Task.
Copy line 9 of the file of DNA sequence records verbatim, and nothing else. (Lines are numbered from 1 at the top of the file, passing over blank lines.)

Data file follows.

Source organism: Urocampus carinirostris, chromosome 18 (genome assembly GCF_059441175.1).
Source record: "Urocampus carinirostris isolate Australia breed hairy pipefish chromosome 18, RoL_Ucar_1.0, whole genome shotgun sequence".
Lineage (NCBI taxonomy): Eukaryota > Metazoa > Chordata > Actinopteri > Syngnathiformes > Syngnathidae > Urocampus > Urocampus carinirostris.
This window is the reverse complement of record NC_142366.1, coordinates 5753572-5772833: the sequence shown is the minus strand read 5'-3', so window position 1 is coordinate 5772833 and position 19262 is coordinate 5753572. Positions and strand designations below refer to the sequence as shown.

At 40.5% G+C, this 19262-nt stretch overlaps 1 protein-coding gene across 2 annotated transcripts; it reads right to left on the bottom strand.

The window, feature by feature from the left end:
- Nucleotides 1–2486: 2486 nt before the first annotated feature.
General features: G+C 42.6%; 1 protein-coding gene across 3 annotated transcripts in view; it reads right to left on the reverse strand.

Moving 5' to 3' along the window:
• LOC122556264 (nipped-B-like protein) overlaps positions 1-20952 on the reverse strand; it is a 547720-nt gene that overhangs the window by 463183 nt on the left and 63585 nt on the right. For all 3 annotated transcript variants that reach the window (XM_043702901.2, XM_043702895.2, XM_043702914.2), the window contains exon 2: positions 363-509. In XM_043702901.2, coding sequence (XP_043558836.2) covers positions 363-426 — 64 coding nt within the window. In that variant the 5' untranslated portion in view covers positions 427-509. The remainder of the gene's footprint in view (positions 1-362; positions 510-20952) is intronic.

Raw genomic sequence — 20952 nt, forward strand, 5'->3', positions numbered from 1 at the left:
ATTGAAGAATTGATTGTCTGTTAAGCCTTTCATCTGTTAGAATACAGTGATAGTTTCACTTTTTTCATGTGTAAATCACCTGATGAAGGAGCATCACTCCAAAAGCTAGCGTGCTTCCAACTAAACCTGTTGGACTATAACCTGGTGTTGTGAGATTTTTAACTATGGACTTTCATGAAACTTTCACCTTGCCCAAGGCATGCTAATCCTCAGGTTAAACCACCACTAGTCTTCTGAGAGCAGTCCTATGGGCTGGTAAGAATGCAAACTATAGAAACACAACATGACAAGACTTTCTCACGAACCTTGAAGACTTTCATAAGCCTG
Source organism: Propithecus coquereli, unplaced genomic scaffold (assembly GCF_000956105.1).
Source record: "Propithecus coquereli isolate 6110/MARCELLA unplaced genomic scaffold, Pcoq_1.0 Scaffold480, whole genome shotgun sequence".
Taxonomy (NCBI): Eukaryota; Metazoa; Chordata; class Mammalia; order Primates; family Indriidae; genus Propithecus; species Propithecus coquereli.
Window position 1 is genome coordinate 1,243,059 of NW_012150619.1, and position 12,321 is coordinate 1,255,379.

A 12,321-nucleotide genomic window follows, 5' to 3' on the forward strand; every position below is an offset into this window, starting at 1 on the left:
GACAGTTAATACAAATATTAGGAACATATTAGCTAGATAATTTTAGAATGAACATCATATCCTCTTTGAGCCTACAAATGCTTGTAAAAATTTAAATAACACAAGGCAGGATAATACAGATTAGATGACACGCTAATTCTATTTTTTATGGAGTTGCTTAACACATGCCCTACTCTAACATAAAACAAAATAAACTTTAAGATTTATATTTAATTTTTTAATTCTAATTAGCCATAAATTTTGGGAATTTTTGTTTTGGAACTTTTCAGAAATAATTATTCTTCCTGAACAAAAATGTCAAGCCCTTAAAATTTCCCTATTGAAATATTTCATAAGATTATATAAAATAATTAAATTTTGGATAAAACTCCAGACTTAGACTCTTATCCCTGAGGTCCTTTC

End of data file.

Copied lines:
Moving 5' to 3' along the window: